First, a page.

[A worldly Vietnamese tycoon and his underling sit drinking their coffee]
Wow, China’s going down the plug hole and seems to be dragging the rest of the world with it. Is its influence really that great?
Well, China as of last year is the world’s largest economy on an underlying “purchasing power parity” basis, and a huge trading nation too. Its influence is therefore large on every country, including Vietnam. If China experiences some kind of economic crisis or recession, the effect on Vietnam and most everybody else will be negative.
But wait – I haven’t heard about an actual Chinese recession or crisis…is that what’s happening?
We’re operating in the dark, here…we don’t know…and that’s a big part of the problem. Crises – as we all know from recent experience – can sneak up on you even in open societies with good-quality information flow. But in China’s case, we can’t trust the officially-supplied data, and there isn’t so much of the unofficial stuff. This starts right from the top piece of data everybody always wants to know and talk about: GDP growth. The Chinese government says it’s at 6.5% or 7%, but plenty of intelligent observers, piecing together bits of bottom-up data, think it’s really more like 2-4%. That’s a big difference.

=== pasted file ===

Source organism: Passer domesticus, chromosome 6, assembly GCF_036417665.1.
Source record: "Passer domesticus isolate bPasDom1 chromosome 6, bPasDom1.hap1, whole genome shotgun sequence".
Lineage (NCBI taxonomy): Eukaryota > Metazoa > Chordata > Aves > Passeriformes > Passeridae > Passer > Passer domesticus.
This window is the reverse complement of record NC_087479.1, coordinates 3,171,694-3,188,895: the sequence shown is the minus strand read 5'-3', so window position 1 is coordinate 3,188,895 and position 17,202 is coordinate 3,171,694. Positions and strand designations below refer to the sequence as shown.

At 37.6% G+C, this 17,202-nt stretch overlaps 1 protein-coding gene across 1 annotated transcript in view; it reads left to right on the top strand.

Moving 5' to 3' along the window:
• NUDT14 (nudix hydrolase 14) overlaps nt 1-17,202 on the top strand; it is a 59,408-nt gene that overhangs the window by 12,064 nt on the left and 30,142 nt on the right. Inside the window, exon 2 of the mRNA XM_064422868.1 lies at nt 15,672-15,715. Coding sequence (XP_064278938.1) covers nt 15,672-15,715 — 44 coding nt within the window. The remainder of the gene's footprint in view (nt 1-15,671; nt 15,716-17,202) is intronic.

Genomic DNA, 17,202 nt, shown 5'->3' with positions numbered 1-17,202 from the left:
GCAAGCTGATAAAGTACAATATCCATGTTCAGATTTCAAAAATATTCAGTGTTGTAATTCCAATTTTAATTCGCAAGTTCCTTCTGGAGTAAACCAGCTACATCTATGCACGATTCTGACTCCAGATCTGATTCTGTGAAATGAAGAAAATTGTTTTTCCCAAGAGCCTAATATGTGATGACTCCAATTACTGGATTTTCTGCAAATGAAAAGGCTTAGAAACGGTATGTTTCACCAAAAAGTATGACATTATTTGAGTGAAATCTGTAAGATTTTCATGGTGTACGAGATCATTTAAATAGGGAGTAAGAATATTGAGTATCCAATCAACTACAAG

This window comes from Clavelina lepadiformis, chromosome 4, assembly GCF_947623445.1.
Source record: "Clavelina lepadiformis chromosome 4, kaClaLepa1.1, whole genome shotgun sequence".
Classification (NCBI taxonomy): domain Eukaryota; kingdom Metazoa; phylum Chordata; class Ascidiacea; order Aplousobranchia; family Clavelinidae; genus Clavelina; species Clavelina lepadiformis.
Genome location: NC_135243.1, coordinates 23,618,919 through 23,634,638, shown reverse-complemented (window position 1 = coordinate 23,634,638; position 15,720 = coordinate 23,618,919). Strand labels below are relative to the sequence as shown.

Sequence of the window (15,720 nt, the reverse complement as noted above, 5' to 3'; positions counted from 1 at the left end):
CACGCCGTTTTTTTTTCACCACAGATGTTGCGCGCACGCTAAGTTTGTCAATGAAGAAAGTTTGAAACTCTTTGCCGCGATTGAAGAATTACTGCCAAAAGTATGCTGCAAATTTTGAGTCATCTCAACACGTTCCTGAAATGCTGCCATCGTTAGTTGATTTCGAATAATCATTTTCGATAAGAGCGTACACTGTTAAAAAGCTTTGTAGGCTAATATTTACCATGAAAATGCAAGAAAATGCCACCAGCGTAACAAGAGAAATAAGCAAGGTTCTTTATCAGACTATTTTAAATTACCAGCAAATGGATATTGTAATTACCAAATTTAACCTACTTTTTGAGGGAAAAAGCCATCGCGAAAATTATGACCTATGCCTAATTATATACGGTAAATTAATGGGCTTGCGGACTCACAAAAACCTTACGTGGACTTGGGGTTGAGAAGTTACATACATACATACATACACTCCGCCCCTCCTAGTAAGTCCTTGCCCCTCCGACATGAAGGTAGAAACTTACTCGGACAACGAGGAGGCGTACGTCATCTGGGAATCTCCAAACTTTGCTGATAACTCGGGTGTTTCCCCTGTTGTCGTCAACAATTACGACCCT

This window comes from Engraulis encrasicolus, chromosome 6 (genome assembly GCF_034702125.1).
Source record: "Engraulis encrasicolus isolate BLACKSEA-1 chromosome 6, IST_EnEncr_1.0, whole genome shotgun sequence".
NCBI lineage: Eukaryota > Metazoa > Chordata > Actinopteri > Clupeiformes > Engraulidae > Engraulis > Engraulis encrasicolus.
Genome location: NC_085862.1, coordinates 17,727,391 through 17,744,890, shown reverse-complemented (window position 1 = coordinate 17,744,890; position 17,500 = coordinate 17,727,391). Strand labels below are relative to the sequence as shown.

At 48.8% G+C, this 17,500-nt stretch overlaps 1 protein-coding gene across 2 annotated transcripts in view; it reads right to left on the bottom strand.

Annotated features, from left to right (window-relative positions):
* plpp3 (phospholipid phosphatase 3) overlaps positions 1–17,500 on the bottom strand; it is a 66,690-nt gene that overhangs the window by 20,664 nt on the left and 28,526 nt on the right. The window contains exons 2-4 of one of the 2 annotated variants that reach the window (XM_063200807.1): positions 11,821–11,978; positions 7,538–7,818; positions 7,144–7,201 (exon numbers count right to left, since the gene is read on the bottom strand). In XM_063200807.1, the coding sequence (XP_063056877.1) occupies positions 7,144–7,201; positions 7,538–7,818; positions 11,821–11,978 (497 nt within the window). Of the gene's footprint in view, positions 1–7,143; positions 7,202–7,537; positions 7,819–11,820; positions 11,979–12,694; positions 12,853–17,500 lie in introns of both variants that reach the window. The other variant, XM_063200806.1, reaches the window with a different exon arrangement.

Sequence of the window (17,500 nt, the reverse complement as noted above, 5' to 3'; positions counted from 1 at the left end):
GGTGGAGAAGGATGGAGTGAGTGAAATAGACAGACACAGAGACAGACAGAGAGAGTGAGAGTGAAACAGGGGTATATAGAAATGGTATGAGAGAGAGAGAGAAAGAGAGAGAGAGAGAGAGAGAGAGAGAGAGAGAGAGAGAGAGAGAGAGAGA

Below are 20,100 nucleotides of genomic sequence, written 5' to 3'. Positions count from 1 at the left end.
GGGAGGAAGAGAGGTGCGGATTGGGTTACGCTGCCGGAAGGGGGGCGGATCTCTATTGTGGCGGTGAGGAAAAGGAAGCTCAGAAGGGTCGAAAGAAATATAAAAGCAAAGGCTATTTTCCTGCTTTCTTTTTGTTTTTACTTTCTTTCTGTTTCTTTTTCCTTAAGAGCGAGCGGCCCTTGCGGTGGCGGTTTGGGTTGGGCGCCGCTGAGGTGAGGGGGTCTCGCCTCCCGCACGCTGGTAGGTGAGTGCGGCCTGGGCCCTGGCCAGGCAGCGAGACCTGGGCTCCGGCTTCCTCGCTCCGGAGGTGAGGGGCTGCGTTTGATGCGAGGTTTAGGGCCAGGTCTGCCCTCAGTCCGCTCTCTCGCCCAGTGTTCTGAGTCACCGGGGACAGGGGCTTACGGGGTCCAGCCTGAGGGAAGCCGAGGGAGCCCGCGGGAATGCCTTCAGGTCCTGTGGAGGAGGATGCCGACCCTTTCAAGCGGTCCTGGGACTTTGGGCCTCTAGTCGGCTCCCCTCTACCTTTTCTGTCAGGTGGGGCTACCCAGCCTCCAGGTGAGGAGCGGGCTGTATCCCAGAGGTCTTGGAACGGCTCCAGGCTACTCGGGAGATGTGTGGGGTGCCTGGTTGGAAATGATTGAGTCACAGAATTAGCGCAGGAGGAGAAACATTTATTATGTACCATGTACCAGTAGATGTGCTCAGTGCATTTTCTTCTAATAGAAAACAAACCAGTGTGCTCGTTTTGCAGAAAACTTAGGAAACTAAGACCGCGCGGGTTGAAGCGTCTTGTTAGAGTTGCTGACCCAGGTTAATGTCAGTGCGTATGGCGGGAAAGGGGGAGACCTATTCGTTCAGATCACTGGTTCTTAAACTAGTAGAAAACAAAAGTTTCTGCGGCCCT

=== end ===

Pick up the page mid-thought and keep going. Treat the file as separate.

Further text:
But that’s not a recession…
Right, recession seems unlikely. But economies are dynamic beasts with many rapidly moving feedback loops that can quickly build like a snowball rolling down a hill, and of crucial importance in such scenarios is what happens to confidence. And confidence might be all the more vulnerable if the official data looks dodgy, or if the state’s leaders look inept.
Wait a minute…inept leaders? People often say that in the bars of Saigon (even in Hanoi too) about our leaders, but China’s leaders are revered worldwide as being smart and very competent.
That’s what’s suddenly changed in the last six months. The hopeless communication by the central bank over the new renminbi regime, the stop-start signals on fiscal reflationary measures, and most of all the laughable interventions in the stock market – from the “national team” with its “target” index level to circuit breakers and bans on selling. These have suddenly made Beijing’s economic technocrats look like flailing fools. Even our Vietnamese honchos have the wisdom not to try to “manage” the stock market !
Okay, so let’s say China really does collapse to zero growth for a year or two. How’s it going to affect all of us in Vietnam?
Let’s see here…[pause, puts down cafe sua da to count fingers on right hand]…in five ways. One, on our own GDP growth indirectly, via the reverberations globally from slowing China. Two, our growth directly: 8% of our GDP is exports to China, probably ones that would hold up pretty well, mind, but still there could be some softness here. Three, if the yuan falls further, so will the dong – maybe by less, but still at least most of the way down. At heart we’re a substitute for China in export manufacturing, so our relative costs matter a lot. Four, the “cost of capital” – as those tedious CFA analysts I have to meet all the time call it – will rise in emerging markets including Vietnam – that’s both for equity and debt. A higher cost of capital means slower investing and a negative effect on growth. Five, our stock market will find it that much harder to go up – I’m assuming here that the Chinese ones are pretty bad under this scenario. This is bad in itself but also carries with it a negative feedback loop on sentiment – and my wealth !